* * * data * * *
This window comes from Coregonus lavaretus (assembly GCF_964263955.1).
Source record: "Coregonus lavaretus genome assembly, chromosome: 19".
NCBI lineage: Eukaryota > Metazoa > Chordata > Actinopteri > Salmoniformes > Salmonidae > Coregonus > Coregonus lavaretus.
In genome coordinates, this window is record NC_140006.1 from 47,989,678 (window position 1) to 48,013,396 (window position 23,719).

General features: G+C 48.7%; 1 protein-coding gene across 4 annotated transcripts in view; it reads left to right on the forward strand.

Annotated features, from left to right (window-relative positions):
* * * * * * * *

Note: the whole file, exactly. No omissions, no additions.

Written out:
This window comes from Coregonus lavaretus (assembly GCF_964263955.1).
Source record: "Coregonus lavaretus genome assembly, chromosome: 19".
NCBI lineage: Eukaryota > Metazoa > Chordata > Actinopteri > Salmoniformes > Salmonidae > Coregonus > Coregonus lavaretus.
In genome coordinates, this window is record NC_140006.1 from 47,989,678 (window position 1) to 48,013,396 (window position 23,719).

General features: G+C 48.7%; 1 protein-coding gene across 4 annotated transcripts in view; it reads left to right on the forward strand.

Annotated features, from left to right (window-relative positions):